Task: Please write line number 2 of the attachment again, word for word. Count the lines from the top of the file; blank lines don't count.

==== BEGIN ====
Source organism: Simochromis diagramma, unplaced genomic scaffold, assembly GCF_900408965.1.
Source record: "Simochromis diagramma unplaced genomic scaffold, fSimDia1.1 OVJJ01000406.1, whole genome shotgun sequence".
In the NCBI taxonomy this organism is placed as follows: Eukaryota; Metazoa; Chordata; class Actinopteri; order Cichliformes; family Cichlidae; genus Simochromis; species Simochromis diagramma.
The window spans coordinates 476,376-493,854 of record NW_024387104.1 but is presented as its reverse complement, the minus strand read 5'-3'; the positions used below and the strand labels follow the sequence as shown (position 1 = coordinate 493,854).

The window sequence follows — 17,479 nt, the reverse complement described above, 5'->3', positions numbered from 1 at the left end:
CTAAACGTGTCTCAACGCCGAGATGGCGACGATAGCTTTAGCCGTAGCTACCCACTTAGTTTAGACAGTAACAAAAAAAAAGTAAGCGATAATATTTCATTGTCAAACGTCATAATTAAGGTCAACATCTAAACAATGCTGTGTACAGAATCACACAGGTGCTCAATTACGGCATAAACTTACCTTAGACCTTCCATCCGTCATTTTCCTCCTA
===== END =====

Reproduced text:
Source record: "Simochromis diagramma unplaced genomic scaffold, fSimDia1.1 OVJJ01000406.1, whole genome shotgun sequence".